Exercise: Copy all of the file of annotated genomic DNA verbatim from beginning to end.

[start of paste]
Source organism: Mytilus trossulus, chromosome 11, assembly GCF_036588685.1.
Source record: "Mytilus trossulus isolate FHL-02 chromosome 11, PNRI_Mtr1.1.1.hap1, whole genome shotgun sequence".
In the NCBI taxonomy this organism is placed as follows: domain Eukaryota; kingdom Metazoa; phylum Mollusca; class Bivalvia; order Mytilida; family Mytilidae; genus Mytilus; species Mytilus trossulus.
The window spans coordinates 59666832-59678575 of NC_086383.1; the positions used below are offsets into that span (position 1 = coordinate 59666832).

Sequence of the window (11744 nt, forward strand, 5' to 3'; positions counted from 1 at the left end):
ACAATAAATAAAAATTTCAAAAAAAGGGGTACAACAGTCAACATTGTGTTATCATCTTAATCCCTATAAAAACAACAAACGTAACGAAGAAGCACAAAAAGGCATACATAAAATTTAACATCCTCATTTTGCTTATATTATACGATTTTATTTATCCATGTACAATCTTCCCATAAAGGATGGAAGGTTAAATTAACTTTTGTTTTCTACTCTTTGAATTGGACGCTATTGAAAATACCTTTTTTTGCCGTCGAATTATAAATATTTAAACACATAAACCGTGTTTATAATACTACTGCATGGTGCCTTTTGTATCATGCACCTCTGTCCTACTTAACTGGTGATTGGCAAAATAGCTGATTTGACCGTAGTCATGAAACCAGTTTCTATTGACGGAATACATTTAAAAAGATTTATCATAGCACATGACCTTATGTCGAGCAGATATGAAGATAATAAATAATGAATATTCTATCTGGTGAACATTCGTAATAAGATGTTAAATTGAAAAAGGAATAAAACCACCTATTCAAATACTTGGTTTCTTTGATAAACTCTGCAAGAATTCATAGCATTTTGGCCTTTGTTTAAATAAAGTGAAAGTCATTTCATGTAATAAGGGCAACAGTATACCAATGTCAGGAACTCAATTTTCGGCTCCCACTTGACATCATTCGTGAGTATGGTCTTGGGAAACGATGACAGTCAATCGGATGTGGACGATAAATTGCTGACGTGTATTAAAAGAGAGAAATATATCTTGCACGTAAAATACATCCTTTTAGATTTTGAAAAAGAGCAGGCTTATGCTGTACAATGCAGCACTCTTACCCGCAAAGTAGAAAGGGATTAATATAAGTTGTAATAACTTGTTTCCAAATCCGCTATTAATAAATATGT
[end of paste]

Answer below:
Source organism: Mytilus trossulus, chromosome 11, assembly GCF_036588685.1.
Source record: "Mytilus trossulus isolate FHL-02 chromosome 11, PNRI_Mtr1.1.1.hap1, whole genome shotgun sequence".
In the NCBI taxonomy this organism is placed as follows: domain Eukaryota; kingdom Metazoa; phylum Mollusca; class Bivalvia; order Mytilida; family Mytilidae; genus Mytilus; species Mytilus trossulus.
The window spans coordinates 59666832-59678575 of NC_086383.1; the positions used below are offsets into that span (position 1 = coordinate 59666832).

Sequence of the window (11744 nt, forward strand, 5' to 3'; positions counted from 1 at the left end):
ACAATAAATAAAAATTTCAAAAAAAGGGGTACAACAGTCAACATTGTGTTATCATCTTAATCCCTATAAAAACAACAAACGTAACGAAGAAGCACAAAAAGGCATACATAAAATTTAACATCCTCATTTTGCTTATATTATACGATTTTATTTATCCATGTACAATCTTCCCATAAAGGATGGAAGGTTAAATTAACTTTTGTTTTCTACTCTTTGAATTGGACGCTATTGAAAATACCTTTTTTTGCCGTCGAATTATAAATATTTAAACACATAAACCGTGTTTATAATACTACTGCATGGTGCCTTTTGTATCATGCACCTCTGTCCTACTTAACTGGTGATTGGCAAAATAGCTGATTTGACCGTAGTCATGAAACCAGTTTCTATTGACGGAATACATTTAAAAAGATTTATCATAGCACATGACCTTATGTCGAGCAGATATGAAGATAATAAATAATGAATATTCTATCTGGTGAACATTCGTAATAAGATGTTAAATTGAAAAAGGAATAAAACCACCTATTCAAATACTTGGTTTCTTTGATAAACTCTGCAAGAATTCATAGCATTTTGGCCTTTGTTTAAATAAAGTGAAAGTCATTTCATGTAATAAGGGCAACAGTATACCAATGTCAGGAACTCAATTTTCGGCTCCCACTTGACATCATTCGTGAGTATGGTCTTGGGAAACGATGACAGTCAATCGGATGTGGACGATAAATTGCTGACGTGTATTAAAAGAGAGAAATATATCTTGCACGTAAAATACATCCTTTTAGATTTTGAAAAAGAGCAGGCTTATGCTGTACAATGCAGCACTCTTACCCGCAAAGTAGAAAGGGATTAATATAAGTTGTAATAACTTGTTTCCAAATCCGCTATTAATAAATATGT